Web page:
Ben however shot a series of amazing photos that later (June 2006) supplemented an article in Thrasher about skaters in New Orleans post Katrina.

Long before Thrasher published that story I returned to New Orleans in March to shoot the story I missed, about how street skating had adapted to the destruction of Katrina. I returned with my friends the VC Mafia: Keith Gluck and Angelo Hjelm. With the help of the amazing Todd Taylor who is a New Orleans institution in and of him self, and also with the help of Justin Vial, and Eric from Humidity Skate shop, we produced Skating the Aftermath, the pod that cemented my desire to shoot documentaries:

To reiterate and give credit where credit is due, Ben Moore was responsible for this pod. It was his idea. He inspired me, and later Thrasher Magazine to cover the aftermath, I’m just psyched that Thrasher used his photos.

By the time I went to New Orleans to shoot Aftermath, I thought that I would be use to seeing the shocking destruction, but I wasn’t. I was still shocked and mournful to see such destruction overwhelming the city. However, unlike my trip over Christmas, in March I did find inspiration. We tracked down and shot a story with a large group of college students who had decided to spend their spring break gutting houses. We spent a full day with them on the job and at their camp near Chalmette. The reason that pod was never aired is because when I came back from Louisiana in March Current was only interested in my pods if I cut them myself, but not while I was on the clock. So I spent a weekend cutting Skating the Aftermath, then showed it to Laura Ling who was very excited about it and once again helped me by putting her weight behind it to get it to air. I will be forever thankful to her for that. But nobody was willing to help me out with the rebuilding pod because the company wasn’t that interested in Katrina stories at that point. If I had those tapes, I’d cut that story too. Overall, in March the city was bad, but people were returning and we spent many fun nights in the Quarter and the Marigny drinking with friends who were back in the city and just enjoying the carefree life that endeared New Orleans to the world. …I must confess that I felt a little guilty enjoying myself knowing that so many people’s lives were shattered… But I guess in the words of D-Mitch, we were just trying to bring a little life back into the city… somebody had to.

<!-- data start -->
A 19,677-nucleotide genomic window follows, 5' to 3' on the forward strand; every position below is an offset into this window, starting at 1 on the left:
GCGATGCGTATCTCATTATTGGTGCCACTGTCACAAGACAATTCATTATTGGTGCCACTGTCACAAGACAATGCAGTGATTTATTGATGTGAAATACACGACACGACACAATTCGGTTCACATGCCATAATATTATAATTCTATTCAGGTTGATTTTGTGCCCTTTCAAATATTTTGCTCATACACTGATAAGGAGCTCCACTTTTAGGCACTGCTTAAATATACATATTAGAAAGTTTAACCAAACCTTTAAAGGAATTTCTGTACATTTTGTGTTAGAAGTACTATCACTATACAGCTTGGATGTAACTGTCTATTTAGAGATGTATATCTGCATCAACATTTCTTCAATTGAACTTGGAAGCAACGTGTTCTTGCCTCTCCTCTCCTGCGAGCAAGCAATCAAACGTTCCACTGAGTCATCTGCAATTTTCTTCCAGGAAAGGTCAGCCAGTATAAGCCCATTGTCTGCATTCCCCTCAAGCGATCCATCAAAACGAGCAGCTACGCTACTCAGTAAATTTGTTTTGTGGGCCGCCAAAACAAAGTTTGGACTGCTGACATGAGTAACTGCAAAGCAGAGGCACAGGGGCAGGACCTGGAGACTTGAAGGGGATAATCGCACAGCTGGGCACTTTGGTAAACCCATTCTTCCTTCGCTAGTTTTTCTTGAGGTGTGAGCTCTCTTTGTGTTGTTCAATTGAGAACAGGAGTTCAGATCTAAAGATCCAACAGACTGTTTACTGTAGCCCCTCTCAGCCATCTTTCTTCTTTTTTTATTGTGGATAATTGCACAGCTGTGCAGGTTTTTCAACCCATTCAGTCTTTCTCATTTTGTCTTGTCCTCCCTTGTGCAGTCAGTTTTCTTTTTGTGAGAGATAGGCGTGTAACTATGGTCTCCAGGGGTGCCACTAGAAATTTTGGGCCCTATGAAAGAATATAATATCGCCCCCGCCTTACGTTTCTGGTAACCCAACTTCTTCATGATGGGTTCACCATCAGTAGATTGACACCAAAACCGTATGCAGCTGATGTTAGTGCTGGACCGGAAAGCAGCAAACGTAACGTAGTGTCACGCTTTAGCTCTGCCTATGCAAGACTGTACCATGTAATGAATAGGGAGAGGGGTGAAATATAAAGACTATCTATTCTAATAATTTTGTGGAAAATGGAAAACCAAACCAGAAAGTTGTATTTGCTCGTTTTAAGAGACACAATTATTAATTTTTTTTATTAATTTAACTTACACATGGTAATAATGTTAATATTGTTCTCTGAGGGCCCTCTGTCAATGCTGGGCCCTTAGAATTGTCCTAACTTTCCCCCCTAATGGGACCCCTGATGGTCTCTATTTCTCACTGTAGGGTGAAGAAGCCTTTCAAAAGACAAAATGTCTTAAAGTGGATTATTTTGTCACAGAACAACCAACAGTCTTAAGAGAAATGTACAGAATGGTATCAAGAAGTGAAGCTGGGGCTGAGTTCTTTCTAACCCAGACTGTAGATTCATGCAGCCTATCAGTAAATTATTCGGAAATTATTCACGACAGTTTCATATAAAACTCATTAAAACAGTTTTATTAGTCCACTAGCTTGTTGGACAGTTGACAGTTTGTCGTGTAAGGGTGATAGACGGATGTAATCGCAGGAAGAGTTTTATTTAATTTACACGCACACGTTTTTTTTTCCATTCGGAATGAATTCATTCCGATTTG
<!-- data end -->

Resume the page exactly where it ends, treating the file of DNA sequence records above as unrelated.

Two years later many parts of New Orleans and the rest of the Gulf Coast are still in ruins. And we as a nation are not paying attention. New Orleans is not better. It is not fine. We all have a responsibility to our fellow Americans who lost everything there. We must rebuild the city with all of its neighborhoods intact. And we must build the levees strong like a fortress not just to pre-Katrina levels, cause uh, that didn’t work too well last time, did it fellas? We must rebuild what was lost. We cannot let this happen again.

Bonna ruined

Editors Note (5/06/08): It is insane how many hits this post gets compared to our other blogs and it has nothing to do with TeamJaed, just that photo. It’s funny to me, because I obsessively check our blog stats after we post anything so that I can see how many people have read the post. It’s a sickness, I admit it. So when I do that what I see is hit after hit from google images for this post, not our new posts. It’s been fun, but all good things must come to an end. I don’t want this post to be the first TeamJaded content most people see… but I also want to keep it up, so I’m taking out the name of the festival. Let’s hope that works.

Editors Note (2/16/08): This post gets a ton of hits from Google Image search because of this photo. Since this particular post was written in the early days of TeamJaded when like, we and our Mom’s were the only people who knew we had a blog, we just borrowed this image from Mr. Internet, ie some other persons obscure blog. To make a long story short, this picture is from B-roo 2006, not 2007. We have no idea who took it originally, and we don’t remember the url of the site we borrowed it from. Unfortunately Google Image search is staying tight lipped on this one and won’t even respond to waterboarding. So thanks to whoever originally posted this image. And now back to your regularly scheduled and sprawling Bonna ruined post.

I’m not sure if you know what B-roo is. I didn’t until a few weeks before I was on a plane to Tennessee as part of the Current TV A-Team that was going to do “some sort of live coverage.” That’s all I knew because I only work for Current part-time. So beyond the fact that Mr. Mark Rinehart one of the masterminds behind Current @ Bonna roo wanted me on his team in some capacity, “probably shooting and editing” I didn’t know much. Upon deeper inspection I found out that B-roo was some sort of southern Coachella, with kids in the middle of nowhere frying on mushrooms and listening to jam bands, you know that sort of thing.